From a Bariatric Patient: 6 Things I Wish I Knew Before My Bariatric Surgery
As a person who prides herself on her ability to research any topic to death, I thought I knew everything there was to know about bariatric surgery and recovering from it before I walked in the hospital doors. In some cases, I was happy; in others, less so, to learn, I could not have been more wrong. Everyone has a different experience when they go through bariatric surgery, so I can’t promise you that my exact experience will be the same as yours. Some people lose hair; some don’t. Some wind up with excess skin after weight loss, and some people’s skin bounces right back. Our bodies are different, so it makes sense that our response to surgery will be different too.
One thing is certain – the information your medical team gives you before surgery is your best friend. They taught me some things I didn’t take seriously enough and some that I incorrectly assumed would not apply to me. If I could go back and do it all over, I would tell myself to listen to my medical team and give myself a heads up about the following six things:
In laparoscopic bariatric surgery, the abdomen is pumped full of CO2 gas, almost like a balloon. This process, called insufflation, gives the surgical instruments and organs room to move around during the surgery. After your surgeon closes you up, that CO2 stays there, temporarily stuck as bubbles until your body naturally filters it out over a couple of days.
This gas, hanging out rent-free in my body, was what gave me the most pain. The small incisions were painless. Even the internal component of my stomach being cut and closed back up did not provide noticeable pain. But that gas? I was thrilled when it showed itself out after a day or two. The movement was what helped me the most. Walking, sitting up, and switching from side to side while laying down gave me relief and helped make the pain manageable.
Hopefully, you will receive unconditional support from your network during this process. I was very fortunate in that this was my experience. One thing I wish I had been more prepared for was everyone’s opinion — positive, negative, neutral, and everything in between. While everyone I told about my surgery gave me their support, they still managed to toss their unsolicited opinions free of charge.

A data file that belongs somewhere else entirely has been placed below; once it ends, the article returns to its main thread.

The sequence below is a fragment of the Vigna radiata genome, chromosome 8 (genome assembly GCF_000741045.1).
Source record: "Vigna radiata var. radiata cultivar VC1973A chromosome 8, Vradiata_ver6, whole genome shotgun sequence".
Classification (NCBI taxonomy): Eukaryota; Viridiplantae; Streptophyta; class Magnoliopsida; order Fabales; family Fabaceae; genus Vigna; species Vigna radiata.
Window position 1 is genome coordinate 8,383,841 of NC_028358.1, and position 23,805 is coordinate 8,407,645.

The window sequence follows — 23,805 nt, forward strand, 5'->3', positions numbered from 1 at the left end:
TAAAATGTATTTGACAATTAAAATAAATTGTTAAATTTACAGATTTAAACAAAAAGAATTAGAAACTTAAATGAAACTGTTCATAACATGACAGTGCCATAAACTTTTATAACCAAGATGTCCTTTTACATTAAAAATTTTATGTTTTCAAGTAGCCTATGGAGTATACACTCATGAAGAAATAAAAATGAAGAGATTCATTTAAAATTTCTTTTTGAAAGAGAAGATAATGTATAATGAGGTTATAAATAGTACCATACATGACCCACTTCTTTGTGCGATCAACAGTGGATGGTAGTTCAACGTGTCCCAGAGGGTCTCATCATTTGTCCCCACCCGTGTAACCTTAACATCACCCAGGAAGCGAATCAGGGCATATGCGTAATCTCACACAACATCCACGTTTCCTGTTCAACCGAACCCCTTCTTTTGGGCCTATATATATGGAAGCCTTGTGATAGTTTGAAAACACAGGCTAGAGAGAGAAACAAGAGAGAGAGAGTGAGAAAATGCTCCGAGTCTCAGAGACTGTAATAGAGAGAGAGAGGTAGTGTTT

Here is what I wish I could go back and tell my past self: Some people may say they don’t think you need surgery because you can lose the weight on your own; some may say you “look just fine the way you are,” and some may say they think surgery is taking the easy way out. None of these opinions matter in the least. The only thing that does matter is that you make an informed decision with your medical team to do what is right for you. No one but you has all the facts, and no one but you and your doctor can decide what will work best for you. Follow your gut (pun intended) and ignore the noise.
I was warned about this but didn’t entirely take it seriously enough – the weight loss on its own was not a magic wand that made me happy overnight. The mental components of my weight, overeating, and body dysmorphia did not go away with surgery. Logically, I knew the surgery would only change my body, not my brain — but I had to live it to understand. Therapy, meditation, and exercise have helped me in the process of working on myself and finding happiness in my new, healthier body.
The Quick Fix